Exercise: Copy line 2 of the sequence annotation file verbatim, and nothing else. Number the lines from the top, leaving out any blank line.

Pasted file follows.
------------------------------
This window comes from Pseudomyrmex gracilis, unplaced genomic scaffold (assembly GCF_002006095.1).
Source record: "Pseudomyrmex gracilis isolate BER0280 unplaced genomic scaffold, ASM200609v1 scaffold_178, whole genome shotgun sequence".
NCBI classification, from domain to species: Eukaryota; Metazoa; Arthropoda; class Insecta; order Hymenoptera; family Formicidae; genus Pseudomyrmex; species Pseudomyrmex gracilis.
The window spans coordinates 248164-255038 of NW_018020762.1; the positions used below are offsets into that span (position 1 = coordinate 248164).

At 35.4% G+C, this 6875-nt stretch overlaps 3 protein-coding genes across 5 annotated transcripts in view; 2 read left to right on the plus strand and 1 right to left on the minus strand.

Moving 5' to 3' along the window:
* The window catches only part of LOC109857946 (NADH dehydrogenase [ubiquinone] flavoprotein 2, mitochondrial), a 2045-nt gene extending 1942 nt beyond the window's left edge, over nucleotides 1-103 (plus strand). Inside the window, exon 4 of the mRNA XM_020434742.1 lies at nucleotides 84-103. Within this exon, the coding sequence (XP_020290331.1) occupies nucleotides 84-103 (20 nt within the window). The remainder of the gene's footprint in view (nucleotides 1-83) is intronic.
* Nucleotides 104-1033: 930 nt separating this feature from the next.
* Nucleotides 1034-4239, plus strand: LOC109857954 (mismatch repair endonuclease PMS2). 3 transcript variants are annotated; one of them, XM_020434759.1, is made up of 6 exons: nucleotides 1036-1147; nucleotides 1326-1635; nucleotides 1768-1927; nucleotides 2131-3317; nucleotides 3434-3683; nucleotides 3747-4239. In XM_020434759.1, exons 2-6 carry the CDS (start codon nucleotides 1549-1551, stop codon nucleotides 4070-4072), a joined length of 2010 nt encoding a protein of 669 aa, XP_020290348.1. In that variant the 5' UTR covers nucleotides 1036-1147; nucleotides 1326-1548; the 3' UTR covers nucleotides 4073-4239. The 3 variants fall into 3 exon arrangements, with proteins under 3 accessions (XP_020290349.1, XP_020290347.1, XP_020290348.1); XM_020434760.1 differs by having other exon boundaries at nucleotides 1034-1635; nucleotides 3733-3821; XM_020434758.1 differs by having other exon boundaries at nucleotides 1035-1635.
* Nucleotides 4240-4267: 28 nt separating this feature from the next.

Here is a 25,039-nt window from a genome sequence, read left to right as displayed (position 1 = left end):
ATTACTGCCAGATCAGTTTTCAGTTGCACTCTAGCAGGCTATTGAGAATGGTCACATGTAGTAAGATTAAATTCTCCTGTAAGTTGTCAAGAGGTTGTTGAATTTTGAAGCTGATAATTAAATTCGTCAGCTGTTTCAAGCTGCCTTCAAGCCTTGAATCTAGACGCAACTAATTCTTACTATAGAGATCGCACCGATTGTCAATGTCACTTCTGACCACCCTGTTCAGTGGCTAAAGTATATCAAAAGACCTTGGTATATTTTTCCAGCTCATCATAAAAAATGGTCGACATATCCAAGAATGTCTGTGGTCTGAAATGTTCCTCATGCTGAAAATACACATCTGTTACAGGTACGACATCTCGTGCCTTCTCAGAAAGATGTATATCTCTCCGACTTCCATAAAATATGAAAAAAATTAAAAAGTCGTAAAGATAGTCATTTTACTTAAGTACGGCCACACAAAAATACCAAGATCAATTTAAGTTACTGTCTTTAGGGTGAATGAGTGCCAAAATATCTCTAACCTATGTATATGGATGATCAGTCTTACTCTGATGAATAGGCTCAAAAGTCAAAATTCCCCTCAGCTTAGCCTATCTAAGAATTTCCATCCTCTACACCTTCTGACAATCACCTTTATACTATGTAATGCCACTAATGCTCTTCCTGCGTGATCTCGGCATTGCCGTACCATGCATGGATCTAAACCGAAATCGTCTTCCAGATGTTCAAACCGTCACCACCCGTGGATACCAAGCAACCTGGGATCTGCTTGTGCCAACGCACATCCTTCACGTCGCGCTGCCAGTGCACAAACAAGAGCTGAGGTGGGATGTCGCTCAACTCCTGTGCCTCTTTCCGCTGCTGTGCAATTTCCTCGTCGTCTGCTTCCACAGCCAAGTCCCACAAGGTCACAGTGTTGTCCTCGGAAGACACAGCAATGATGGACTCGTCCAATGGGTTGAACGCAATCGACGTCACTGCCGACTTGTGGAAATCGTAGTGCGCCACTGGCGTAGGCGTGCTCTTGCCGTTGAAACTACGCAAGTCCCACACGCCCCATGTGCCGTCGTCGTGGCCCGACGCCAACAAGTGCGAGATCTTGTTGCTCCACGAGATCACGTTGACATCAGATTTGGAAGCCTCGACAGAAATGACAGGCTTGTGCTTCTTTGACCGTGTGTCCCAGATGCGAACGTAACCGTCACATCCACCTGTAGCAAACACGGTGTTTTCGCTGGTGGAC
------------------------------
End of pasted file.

Source record: "Pseudomyrmex gracilis isolate BER0280 unplaced genomic scaffold, ASM200609v1 scaffold_178, whole genome shotgun sequence".